LONDON — Turkish financial markets took a battering Monday after ratings agency Moody’s downgraded the country’s credit grade to junk status to account for a series of shocks to the economy that included bombings and an attempted coup.
The Istanbul 100 stock index fell 3.8 percent and the national currency, the lira, also took a hit. The dollar was up 0.4 percent at 2.9796 lira.
The sell-off is largely due to Moody’s statement late Friday that it was cutting Turkey’s government debt rating to Ba1 from Baa3. The downgrade means Moody’s joins Standard & Poor’s in rating Turkey below investment grade. That’s important because it will likely cost the government more to borrow on capital markets and prompt some investment funds to sell Turkish assets.
Turkey’s economy has wilted this year in the face of a string of extremist attacks and uncertainty following the failed coup on July 15 against President Recep Tayyip Erdogan that saw more than 270 people killed.
Tourism, a key component of the economy as well as a substantial foreign-currency earner, has suffered, not least because Russian tourists have stayed away in the wake of a diplomatic spat over Turkey’s downing of a Russian warplane last year.
Moody’s said the “upsurge in security-related incidents” and the sanctions imposed by Russia last year following the downing of the jet, have had “an adverse impact” on tourism, which accounts for around 4.4 percent of Turkey’s annual GDP but 15 percent of its foreign capital receipts. In the first half of this year, Moody’s said, tourist arrivals and revenues were down 27.9 percent and 28.2 percent compared with a year earlier.
The agency said that the country “continues to operate in a fragile financial and geopolitical environment.” This, it said, has “credit implications for Turkey given its dependence on foreign capital.”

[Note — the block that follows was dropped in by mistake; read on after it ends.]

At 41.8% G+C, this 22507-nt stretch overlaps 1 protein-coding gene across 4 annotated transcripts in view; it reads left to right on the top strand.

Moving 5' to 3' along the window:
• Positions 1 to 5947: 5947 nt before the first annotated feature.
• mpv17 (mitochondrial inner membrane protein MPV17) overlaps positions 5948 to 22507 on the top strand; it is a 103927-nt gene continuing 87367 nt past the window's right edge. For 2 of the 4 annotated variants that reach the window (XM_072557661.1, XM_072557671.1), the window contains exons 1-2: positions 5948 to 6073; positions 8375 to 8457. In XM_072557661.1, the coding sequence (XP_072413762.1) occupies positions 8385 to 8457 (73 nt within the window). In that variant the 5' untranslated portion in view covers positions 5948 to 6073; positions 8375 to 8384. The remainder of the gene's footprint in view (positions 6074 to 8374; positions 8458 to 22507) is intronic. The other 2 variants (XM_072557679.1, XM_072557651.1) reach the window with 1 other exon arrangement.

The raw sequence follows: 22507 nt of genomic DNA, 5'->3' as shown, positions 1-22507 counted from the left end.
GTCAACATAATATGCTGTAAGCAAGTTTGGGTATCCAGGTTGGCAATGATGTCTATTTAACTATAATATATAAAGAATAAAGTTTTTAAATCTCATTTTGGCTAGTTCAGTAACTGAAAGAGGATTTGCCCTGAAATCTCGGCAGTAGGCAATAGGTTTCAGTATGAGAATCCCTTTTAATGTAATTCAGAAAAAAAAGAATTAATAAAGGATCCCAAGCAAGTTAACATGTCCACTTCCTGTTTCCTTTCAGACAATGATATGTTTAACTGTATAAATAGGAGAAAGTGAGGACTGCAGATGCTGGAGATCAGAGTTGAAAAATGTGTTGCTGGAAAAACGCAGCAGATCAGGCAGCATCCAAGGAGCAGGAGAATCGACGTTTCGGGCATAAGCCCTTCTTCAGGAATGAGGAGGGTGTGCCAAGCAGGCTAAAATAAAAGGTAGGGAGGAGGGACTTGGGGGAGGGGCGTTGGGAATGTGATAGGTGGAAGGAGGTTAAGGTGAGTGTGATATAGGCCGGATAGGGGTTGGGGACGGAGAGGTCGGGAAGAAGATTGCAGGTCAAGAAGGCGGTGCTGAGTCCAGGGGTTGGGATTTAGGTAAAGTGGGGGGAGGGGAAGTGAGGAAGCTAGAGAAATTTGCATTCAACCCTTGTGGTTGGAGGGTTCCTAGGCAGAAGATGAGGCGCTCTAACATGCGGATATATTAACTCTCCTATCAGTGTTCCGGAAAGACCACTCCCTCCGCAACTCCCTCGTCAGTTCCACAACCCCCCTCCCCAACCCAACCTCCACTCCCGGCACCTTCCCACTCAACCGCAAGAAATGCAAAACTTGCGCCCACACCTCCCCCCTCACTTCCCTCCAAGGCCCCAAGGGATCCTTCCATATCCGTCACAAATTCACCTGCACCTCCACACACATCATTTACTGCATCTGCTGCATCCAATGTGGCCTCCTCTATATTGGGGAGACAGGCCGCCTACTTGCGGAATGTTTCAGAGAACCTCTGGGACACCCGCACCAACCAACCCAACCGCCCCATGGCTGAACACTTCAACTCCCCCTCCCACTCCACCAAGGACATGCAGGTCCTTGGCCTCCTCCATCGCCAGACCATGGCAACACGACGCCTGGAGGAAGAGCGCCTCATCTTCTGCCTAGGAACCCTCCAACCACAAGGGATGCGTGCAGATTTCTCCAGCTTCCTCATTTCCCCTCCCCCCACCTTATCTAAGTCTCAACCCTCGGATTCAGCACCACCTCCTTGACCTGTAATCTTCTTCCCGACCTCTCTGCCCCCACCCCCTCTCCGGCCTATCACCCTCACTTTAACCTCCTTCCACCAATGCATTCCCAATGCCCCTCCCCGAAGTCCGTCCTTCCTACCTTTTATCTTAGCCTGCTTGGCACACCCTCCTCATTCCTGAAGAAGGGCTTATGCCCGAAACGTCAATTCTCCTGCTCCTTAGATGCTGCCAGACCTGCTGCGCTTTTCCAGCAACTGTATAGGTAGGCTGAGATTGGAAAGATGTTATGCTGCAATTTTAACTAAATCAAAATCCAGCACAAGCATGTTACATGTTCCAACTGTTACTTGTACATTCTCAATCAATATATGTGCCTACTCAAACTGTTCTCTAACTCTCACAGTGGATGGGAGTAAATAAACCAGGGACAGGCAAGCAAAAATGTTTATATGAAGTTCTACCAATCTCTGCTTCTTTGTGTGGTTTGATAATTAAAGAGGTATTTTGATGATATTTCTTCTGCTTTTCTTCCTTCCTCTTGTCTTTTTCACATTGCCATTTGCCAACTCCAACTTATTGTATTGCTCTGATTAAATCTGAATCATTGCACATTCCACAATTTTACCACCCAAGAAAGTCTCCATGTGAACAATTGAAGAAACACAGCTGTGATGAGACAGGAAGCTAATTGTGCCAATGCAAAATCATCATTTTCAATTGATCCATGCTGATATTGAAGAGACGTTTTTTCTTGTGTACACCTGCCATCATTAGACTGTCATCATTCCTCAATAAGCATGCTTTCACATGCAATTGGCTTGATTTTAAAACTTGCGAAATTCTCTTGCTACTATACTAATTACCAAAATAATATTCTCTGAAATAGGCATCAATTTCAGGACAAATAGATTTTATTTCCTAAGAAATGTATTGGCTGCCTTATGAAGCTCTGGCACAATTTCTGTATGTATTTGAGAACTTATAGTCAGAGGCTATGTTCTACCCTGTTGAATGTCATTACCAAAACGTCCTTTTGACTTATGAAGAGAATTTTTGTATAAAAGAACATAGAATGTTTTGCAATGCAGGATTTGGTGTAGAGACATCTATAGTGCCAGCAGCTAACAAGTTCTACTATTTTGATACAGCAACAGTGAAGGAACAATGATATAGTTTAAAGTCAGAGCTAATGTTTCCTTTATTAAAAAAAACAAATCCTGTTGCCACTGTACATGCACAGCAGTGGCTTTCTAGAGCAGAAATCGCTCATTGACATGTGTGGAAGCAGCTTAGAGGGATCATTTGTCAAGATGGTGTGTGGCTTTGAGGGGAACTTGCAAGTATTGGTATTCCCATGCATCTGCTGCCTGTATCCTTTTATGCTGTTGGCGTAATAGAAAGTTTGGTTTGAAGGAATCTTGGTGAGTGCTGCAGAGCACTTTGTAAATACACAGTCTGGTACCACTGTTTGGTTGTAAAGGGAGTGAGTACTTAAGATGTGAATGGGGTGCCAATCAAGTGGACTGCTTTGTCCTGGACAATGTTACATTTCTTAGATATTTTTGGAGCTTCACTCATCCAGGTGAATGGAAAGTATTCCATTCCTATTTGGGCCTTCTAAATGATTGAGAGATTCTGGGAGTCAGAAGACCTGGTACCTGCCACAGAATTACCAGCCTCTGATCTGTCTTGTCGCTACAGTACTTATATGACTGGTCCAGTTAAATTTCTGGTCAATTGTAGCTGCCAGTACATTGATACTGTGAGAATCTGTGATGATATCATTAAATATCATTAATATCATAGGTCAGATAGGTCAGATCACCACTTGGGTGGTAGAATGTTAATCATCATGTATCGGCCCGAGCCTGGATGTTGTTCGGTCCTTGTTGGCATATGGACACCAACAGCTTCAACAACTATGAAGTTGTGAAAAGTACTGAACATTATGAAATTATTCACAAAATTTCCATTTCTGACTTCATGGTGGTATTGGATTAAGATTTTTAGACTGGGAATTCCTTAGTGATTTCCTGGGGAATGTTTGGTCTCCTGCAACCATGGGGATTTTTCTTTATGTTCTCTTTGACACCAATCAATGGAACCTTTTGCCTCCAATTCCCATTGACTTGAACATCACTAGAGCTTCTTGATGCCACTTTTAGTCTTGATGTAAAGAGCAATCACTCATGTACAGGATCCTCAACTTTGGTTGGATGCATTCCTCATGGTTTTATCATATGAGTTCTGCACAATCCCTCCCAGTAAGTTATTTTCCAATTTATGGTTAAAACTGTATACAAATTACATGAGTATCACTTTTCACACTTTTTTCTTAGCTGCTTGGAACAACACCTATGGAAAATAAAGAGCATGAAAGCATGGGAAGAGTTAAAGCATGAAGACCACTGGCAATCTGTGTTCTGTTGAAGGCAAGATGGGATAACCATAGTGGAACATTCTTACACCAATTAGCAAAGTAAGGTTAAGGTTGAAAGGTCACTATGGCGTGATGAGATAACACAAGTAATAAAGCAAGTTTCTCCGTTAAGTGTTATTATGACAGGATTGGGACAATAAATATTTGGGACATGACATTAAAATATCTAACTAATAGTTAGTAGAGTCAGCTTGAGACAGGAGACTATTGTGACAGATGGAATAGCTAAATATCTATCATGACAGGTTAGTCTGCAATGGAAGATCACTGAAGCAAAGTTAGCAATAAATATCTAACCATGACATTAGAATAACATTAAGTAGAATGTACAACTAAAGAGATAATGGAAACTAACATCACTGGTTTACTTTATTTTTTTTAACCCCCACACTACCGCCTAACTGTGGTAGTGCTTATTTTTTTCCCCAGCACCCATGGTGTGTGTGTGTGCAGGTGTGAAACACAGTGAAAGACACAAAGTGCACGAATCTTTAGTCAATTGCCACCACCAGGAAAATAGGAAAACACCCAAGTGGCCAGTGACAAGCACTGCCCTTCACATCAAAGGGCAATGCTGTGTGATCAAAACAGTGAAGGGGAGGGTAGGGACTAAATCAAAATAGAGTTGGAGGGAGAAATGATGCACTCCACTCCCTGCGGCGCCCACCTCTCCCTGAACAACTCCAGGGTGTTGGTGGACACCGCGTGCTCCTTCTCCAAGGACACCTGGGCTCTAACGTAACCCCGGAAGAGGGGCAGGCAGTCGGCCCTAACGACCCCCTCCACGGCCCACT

According to Moody’s, Turkey’s current account deficit remains elevated at 4.3 percent this year and 4 percent next and exceeds those of other similarly rated countries.
Moody’s also cut its economic growth forecasts for Turkey to an annual average of 2.7 percent over the 2016-19 period compared with 5.5 percent over 2010-14.
Turkish Deputy Prime Minister Numan Kurtulmus dismissed the downgrade as a “political” move and part of a wider effort to undermine the country.
Kurtulmus said Turkey was determined to keep reforming the economy and to fight what he said were efforts to spread the “perception” that the country was in bad shape. He claimed that the outflow of funds following the downgrade has been limited.
Lee Hardman, a currency analyst at Bank of Tokyo-Mitsubishi UFJ, said the downgrade isn’t likely to have too much of an impact given that investors continue to look for higher-yielding assets like Turkey’s. Despite a series of cuts to interest rates, Turkey’s main overnight marginal funding rate stands at 8.25 percent. In many developed economies, benchmark rates are near zero.
“It has helped to dampen downside for the lira so far this year even as domestic political risk has increased,” Hardman said.
A longer-term concern for some investors is that Turkey is moving toward a more authoritarian model of governance, a trend that could further dent any hopes the country has of joining the European Union.
Since the coup was seen off, tens of thousands of civil servants and government bureaucrats have been dismissed while scores of businesses have been shut over suspicion of being linked to Pennsylvania-based Islamic cleric Fethullah Gulen, whom Turkey blames for the attempted coup, a charge Gulen rejects.
Moody’s said the government’s response “raises further concerns regarding the predictability and effectiveness of government policy and the rule of law going forward.”
Suzan Fraser in Ankara contributed to this report.